By BROOKE SNAVELY
CENTRAL OREGON DAILY NEWS
Fire management officials are going the extra mile to keep evacuees informed of what’s happening on the fire lines.
Daily briefings are being held at the hotels where many evacuees are staying until they can return home.
“Are there any containment lines on the Holiday Farm Fire?” asked an evacuee.
“Neither the Beachie Creek or the Holiday Farm have any containment as yet,” responded public information officer Kassidy Kern.
Fire managers are making daily presentations about the Beachie Creek, Holiday Farm and Lionsheads fires to evacuees at local hotels where they are being put up by the Red Cross.
The fire information updates are presented at 1 p.m. at the My Place hotel in Bend, and 2 p.m. at the Super 8 in Redmond.
Friday, the news was positive.
Winds have calmed, fire growth is slowing and firefighters who were initially focused on rescuing people and protecting homes are beginning to go on the offensive.
“The updates are really good. We had two yesterday which was really informative,” said Jason Houle, manager of The Lodge at Detroit Lake. “Today I’ve got this card to start with the Lionshead Fire information so as soon as we’re done here I’m going to go up, get online and find out what’s going on with that.”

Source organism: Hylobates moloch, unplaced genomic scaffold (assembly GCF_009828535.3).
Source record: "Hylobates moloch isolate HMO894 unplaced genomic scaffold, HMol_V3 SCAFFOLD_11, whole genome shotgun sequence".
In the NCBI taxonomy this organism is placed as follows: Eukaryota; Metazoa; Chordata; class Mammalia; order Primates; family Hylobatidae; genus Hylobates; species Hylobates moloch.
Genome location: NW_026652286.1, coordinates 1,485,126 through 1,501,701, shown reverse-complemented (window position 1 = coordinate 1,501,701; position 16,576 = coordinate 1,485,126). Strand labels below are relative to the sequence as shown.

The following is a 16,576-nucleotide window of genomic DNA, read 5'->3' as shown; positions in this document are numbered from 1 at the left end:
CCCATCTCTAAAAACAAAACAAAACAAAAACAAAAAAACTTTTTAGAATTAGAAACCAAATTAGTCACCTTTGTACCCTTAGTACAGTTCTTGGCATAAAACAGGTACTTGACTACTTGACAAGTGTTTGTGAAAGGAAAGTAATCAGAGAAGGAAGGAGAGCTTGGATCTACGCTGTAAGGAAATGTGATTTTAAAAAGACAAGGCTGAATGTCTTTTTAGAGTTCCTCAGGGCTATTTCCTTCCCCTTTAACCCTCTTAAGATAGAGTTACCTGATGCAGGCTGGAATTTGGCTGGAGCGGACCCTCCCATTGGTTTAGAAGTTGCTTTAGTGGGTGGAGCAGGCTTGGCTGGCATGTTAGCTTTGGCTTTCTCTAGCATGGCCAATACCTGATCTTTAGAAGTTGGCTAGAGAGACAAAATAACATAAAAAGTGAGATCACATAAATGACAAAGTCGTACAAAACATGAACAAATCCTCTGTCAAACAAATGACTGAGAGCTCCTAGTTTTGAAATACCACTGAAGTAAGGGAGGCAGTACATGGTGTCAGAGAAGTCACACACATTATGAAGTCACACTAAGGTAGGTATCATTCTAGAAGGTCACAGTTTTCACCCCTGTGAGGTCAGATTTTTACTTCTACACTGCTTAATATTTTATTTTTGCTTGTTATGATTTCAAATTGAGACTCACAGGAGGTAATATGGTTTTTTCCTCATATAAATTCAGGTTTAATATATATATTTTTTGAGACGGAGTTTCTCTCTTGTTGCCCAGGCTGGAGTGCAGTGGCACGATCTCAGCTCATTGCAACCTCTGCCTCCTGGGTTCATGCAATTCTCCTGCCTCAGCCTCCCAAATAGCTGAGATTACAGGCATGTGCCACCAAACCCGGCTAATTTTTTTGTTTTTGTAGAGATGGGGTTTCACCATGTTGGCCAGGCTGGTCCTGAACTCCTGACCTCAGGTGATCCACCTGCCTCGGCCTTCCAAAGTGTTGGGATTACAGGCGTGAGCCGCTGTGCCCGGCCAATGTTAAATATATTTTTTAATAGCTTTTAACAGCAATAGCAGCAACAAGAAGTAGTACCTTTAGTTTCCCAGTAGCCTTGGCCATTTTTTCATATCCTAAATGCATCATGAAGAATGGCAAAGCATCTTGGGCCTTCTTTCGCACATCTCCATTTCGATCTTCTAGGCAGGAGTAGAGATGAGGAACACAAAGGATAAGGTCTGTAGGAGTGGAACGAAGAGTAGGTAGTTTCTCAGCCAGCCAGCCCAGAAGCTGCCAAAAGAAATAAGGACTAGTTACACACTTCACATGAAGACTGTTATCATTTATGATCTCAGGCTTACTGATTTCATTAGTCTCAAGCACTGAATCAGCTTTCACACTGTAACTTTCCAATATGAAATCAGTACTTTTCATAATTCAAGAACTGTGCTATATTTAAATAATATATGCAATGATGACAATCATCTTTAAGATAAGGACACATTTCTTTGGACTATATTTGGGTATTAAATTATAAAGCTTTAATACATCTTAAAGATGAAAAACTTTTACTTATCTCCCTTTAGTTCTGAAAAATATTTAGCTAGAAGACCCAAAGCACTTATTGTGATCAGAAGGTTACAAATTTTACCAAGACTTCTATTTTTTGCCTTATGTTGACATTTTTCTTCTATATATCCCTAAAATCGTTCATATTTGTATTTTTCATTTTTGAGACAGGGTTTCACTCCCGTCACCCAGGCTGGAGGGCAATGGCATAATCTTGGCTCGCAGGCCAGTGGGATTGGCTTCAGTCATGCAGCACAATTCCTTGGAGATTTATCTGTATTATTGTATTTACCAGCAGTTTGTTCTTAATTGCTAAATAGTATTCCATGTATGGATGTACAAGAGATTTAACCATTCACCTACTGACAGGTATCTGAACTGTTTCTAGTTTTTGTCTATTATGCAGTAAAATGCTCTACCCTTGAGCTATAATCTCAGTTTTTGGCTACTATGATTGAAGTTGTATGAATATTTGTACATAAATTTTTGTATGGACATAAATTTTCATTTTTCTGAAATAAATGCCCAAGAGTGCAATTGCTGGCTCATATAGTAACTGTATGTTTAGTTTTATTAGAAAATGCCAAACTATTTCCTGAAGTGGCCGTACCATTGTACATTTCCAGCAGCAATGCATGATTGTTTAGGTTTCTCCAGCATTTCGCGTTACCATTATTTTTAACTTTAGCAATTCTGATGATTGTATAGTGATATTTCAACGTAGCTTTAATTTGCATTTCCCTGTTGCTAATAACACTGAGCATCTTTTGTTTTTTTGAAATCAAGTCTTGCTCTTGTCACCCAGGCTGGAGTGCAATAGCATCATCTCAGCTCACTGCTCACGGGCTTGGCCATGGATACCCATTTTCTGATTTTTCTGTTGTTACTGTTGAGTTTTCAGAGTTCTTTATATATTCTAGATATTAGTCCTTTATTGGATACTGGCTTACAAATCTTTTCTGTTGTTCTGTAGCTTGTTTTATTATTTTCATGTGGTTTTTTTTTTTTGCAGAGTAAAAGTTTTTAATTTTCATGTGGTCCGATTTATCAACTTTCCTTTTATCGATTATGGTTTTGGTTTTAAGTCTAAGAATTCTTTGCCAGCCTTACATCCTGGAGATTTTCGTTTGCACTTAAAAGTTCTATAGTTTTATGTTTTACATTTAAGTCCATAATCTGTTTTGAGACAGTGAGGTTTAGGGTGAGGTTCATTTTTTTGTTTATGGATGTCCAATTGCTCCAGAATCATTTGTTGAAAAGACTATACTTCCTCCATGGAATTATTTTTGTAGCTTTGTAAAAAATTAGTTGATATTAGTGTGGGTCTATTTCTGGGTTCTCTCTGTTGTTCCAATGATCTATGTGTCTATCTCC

The most frequently asked question at the fire information updates is “When can evacuees go back?”
The answer so far is not yet and not sure when.
Many evacuees have tried to return to see what’s left of their homes or businesses and been turned back at roadblocks through which only fire and emergency personnel are allowed to pass.
“There’s a lot of reasons not to travel down the highway, keeping it clear for firefighters and equipment is the highest priority right now,” said Peter Murphy, ODOT Public Information Officer. “Honestly, it seems like people are getting the message at this point so, thank you for doing that and understand, we are on your side. We are just trying to keep you safe.”
Lou and Jason Houle discovered the Lodge at Detroit Lake is partially standing by watching videos recorded by fire support personnel as they drove through impacted areas.
“The superior side of the lodge is burnt down,” said Lou Houle. “The traditional side is still up and the restaurant is still there. And our house was in the corner, as far we know it’s still there, which would be great so we’ll have a place for the essential workers so we can start rebuilding.”
Sheltering at My Place is a bit ironic for the Houles.
Jason helped build and maintained the hotel.
“I opened this place four and a half years ago. We left this place to go run the Lodge at Detroit Lake so we’ve come full circle,” he said.
Fire managers encourage evacuees to monitor official sources of information such as the Forest Service and county sheriffs departments rather than be alarmed by rumors of looting that have circulated on social media.